The starting dose in patients with kidney disease (with impaired renal function) is half the usual starting dose.

    The dosage for children will be calculated by your doctor and depends on your child's weight. The starting dose is 8-10 mg/kg bodyweight per day given in two divided doses.

    Your doctor will tell you how long your/your child's treatment with TRILEPTAL will last. The duration of treatment is based on your/your child's seizure type; and ongoing treatment for many years may be necessary to control the seizures. Do not change the dose or stop treatment without talking to your doctor.

    About the Medicine Dispensing System:

    There are three parts to the dispensing system:

    1. A plastic adapter that you push into the neck of the bottle the first time you open the bottle. The adapter must always remain in the bottle.
    2. A bottle containing 250 mL of the medicine, with a child resistant cap. Always replace the cap after use.
    3. A 10 mL oral dosing syringe that fits into the plastic adapter to withdraw the prescribed dose of medicine from the bottle.

    Taking the Medicine:

    The medicine can be swallowed directly from the oral syringe, or mixed in a small glass of water.

    1. Shake the bottle well. Prepare the dose right away.
    2. Push and turn the child resistant cap to open the bottle. (Note: always replace the cap after use.)
    3. Check the plunger is fully down inside the barrel of the oral syringe.
    4. Keep the bottle upright and insert the oral syringe firmly into the plastic adapter.
    5. Hold the oral syringe in place and carefully turn the bottle upside down.
    6. Slowly pull the plunger fully down so that the syringe fills with medicine. Push the plunger back up completely to expel any large air bubbles that may be trapped inside the oral syringe.
    7. Withdraw the prescribed dose: slowly pull the plunger down until the top edge of the black ring is exactly level with the marker on the oral syringe barrel that indicates the prescribed dose.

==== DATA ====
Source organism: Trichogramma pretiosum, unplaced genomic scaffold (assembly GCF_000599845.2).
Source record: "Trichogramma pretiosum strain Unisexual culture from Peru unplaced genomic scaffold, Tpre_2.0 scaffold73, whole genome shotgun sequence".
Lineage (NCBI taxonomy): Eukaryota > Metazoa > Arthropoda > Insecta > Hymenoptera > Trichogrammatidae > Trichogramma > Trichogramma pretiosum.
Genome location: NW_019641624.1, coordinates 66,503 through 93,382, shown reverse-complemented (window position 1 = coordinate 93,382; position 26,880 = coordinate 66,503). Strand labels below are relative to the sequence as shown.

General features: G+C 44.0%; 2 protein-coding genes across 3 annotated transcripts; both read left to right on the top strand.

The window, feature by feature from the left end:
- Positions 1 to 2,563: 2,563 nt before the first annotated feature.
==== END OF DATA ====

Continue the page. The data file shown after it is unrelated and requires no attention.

8. Carefully turn the bottle upright. Take out the oral syringe by gently twisting it out of the plastic adapter. The plastic adapter should stay in the bottle. Note: If the prescribed dose is more than 10 mL, you will need to reload the oral syringe to make up the full dose.
    9. The dose of medicine can be swallowed directly from the oral syringe (the patient must be sitting upright and the plunger must be pushed slowly to allow the patient to swallow). Alternatively, the dose can be mixed in a small glass of water just prior to administration. Stir and drink the entire mixture right away.
    10. Replace the child resistant cap after use.
    11. Cleaning: After use, rinse the syringe with water and shake out as much residual liquid as possible and leave out to dry.

    Overdose:

    If you have taken many more tablets or much more oral suspension than your doctor prescribed, contact your doctor, the nearest hospital or regional Poison Control Center immediately, even though you may not feel sick. You may require medical attention.

    Missed dose:

    If you have only forgotten one dose, take it as soon as you remember. However, if it is time for your next dose, do not take the missed dose. Just go back to your regular dosing timetable. Do not double the dose at any time.

    If you have forgotten to take several doses, contact your doctor.

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    The above information is an educational aid only. It is not intended as medical advice for individual conditions or treatments. Talk to your doctor, nurse or pharmacist before following any medical regimen to see if it is safe and effective for you.